Differentiation of pericytes in culture is accompanied by changes in the extracellular matrix.

2.50
Hdl Handle:
http://hdl.handle.net/10541/104702
Title:
Differentiation of pericytes in culture is accompanied by changes in the extracellular matrix.
Authors:
Schor, Ana M; Canfield, Ann E; Sloan, Philip; Schor, Seth L
Abstract:
We have previously reported that pericytes derived from retinal and brain microvessels aggregate into nodules soon after reaching confluence. Nodule formation involves a reorganization of the cells resulting in the presence of sparse cells, confluent monolayers, multilayers, sprouts, and nodules within the same culture dish. Extracellular calcification occurs only within the nodules, demonstrating that pericytes are capable of undergoing osteogenic differentiation in culture and that this differentiation is related to nodule formation. Using immunofluorescence we have now studied the distribution of laminin, type IV collagen, type X collagen, and tenascin in pericyte cultures during nodule formation. These matrix macromolecules were also identified by a combination of biochemical techniques, including Northern blot hybridization, immunoblotting and sodium dodecyl sulfate-polyacrylamide gel electrophoresis. A molecule that seems to be related to type X collagen was demonstrated by the presence of a pepsin-resistant, collagenase-sensitive polypeptide of molecular weight approximately 45 kDa. The production of laminin, type X-related collagen, and tenascin by pericytes has not been previously reported. Our results suggest that the synthesis or distribution or both of these molecules is dependent on the state of pericyte differentiation. The expression of laminin, type IV collagen, and type X-related collagen was maximal in multilayer areas, sprouts, and nodules. Tenascin appeared homogeneously distributed in monolayer and multilayer areas; when calcified nodules were present, the anti-tenascin serum preferentially decorated a discrete area circumscribing the nodules. Tenascin and type X collagen have been found transiently in vivo preceding calcification; their possible role in this process is not known. Our results also suggest an association between laminin, type IV collagen, and calcification. The in vitro experimental system described here may help to clarify the role of matrix macromolecules in the calcification process.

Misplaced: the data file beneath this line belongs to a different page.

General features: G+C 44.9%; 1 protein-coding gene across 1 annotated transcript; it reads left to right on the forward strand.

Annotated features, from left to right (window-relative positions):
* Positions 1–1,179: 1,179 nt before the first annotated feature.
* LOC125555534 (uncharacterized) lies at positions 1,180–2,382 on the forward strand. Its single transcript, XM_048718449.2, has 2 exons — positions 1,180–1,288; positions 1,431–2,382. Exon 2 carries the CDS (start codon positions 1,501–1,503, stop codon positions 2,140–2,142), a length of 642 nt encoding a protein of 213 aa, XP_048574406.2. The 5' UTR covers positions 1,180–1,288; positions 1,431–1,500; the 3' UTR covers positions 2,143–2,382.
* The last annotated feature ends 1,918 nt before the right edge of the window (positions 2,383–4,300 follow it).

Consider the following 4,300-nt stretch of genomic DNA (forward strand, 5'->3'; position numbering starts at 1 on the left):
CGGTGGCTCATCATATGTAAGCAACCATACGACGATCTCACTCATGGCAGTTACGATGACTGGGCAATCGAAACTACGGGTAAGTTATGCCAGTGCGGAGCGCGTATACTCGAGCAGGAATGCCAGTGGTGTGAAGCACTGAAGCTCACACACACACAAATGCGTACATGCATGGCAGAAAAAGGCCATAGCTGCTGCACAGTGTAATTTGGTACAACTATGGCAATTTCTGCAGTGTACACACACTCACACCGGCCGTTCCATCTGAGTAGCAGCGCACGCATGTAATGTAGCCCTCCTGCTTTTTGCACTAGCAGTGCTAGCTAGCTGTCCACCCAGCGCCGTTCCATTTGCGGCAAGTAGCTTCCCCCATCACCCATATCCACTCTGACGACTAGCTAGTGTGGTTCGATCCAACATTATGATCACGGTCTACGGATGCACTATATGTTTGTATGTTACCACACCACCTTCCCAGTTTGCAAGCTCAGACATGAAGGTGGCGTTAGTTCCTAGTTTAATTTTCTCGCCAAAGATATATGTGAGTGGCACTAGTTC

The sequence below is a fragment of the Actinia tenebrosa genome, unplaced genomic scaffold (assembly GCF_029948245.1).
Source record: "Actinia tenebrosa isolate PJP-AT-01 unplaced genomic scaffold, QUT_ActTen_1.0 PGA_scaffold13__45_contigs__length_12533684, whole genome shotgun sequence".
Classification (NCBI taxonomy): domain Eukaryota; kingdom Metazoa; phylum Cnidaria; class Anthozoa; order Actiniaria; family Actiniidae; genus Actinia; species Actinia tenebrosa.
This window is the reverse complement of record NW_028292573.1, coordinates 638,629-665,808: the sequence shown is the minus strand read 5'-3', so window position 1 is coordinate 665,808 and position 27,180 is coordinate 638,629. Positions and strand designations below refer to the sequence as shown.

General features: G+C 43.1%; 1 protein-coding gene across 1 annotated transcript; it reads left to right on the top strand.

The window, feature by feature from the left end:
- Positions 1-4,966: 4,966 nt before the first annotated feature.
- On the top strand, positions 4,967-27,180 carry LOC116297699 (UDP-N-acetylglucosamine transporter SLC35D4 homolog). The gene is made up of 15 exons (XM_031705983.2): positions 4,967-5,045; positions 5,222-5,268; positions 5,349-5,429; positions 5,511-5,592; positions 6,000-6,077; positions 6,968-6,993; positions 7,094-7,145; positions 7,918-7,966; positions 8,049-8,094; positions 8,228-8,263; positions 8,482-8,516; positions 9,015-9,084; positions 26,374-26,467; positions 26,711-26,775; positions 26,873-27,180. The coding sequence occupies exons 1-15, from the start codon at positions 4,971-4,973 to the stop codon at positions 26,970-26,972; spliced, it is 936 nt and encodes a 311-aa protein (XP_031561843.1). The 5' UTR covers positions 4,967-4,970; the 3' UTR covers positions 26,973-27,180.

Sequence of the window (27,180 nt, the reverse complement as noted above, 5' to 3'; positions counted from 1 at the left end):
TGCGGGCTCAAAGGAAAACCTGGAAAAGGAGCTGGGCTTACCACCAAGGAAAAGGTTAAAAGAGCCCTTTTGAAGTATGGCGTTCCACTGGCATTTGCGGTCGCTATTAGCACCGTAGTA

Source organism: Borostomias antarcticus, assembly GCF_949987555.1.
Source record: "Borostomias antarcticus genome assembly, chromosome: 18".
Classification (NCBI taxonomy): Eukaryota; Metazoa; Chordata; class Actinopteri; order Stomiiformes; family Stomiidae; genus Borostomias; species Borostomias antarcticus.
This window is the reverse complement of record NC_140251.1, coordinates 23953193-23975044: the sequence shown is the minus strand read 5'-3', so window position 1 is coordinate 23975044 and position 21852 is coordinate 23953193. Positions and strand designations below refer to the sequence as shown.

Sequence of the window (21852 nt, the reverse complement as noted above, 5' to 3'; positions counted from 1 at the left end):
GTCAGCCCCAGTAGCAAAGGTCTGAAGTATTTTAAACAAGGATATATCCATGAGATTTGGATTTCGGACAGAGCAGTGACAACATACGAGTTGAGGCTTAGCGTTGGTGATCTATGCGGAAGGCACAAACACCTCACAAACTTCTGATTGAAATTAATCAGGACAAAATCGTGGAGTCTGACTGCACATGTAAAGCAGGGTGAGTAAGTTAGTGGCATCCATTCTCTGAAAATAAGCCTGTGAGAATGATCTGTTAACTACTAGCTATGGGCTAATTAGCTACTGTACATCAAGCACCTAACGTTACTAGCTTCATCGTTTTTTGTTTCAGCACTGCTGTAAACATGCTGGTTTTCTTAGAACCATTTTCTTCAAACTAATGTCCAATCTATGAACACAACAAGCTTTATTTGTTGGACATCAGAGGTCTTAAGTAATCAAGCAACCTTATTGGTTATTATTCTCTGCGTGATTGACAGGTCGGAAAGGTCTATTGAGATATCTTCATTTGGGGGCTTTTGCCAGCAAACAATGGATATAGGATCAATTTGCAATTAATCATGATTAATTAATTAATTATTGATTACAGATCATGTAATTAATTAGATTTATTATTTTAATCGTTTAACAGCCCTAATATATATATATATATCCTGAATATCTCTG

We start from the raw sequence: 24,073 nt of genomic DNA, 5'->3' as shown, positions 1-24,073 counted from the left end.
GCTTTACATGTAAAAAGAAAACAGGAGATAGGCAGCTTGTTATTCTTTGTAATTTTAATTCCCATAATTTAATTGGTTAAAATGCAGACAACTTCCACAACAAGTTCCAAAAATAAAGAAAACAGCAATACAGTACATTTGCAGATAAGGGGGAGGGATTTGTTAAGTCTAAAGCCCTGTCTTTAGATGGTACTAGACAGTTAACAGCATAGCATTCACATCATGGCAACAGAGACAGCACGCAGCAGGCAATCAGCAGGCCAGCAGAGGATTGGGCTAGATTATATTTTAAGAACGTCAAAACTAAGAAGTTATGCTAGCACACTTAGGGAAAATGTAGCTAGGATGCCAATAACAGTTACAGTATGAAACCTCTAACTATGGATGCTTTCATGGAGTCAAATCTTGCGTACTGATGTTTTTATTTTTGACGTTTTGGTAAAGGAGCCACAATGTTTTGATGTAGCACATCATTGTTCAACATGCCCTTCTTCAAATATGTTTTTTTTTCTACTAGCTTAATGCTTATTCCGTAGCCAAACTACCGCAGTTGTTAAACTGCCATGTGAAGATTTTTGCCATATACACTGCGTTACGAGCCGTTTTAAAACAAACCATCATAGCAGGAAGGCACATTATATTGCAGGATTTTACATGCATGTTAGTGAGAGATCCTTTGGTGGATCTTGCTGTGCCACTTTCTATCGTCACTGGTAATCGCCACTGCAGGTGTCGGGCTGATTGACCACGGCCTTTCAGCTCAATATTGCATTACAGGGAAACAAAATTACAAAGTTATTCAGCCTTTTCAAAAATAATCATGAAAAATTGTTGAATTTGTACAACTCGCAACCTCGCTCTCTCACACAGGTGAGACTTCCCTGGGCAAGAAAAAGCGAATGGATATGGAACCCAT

Affiliation:
CRC Department of Medical Oncology, Christie Hospital and Holt Radium Institute, Manchester, United Kingdom.
Citation:
Differentiation of pericytes in culture is accompanied by changes in the extracellular matrix. 1991, 27A (8):651-9 In Vitro Cell. Dev. Biol.
Journal:
In Vitro Cellular & Developmental Biology.
Issue Date:
Aug-1991
URI:
http://hdl.handle.net/10541/104702
PubMed ID:
1717427
Type:
Article
Language:
en
ISSN:
0883-8364
Appears in Collections:
All Paterson Institute for Cancer Research

Full metadata record

DC FieldValue Language
dc.contributor.authorSchor, Ana Men
dc.contributor.authorCanfield, Ann Een
dc.contributor.authorSloan, Philipen
dc.contributor.authorSchor, Seth Len
dc.date.accessioned2010-06-11T11:46:44Z-
dc.date.available2010-06-11T11:46:44Z-